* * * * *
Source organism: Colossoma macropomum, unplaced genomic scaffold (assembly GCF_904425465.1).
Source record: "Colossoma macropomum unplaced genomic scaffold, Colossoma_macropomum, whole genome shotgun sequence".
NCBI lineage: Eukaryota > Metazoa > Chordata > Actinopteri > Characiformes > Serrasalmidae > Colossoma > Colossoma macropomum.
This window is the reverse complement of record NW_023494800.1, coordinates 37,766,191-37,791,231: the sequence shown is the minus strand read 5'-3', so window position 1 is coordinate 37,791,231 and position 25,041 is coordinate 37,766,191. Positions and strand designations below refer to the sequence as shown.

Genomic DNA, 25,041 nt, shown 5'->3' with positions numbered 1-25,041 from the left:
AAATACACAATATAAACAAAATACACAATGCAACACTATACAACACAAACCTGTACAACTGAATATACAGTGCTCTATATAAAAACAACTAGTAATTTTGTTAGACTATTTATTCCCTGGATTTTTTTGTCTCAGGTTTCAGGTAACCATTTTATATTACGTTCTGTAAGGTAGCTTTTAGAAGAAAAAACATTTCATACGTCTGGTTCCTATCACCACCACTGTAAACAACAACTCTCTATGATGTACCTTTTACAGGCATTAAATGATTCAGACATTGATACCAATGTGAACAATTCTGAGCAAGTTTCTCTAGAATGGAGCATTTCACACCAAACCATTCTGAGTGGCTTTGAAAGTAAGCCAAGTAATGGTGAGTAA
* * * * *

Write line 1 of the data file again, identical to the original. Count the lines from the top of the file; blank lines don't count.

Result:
Source organism: Colossoma macropomum, unplaced genomic scaffold (assembly GCF_904425465.1).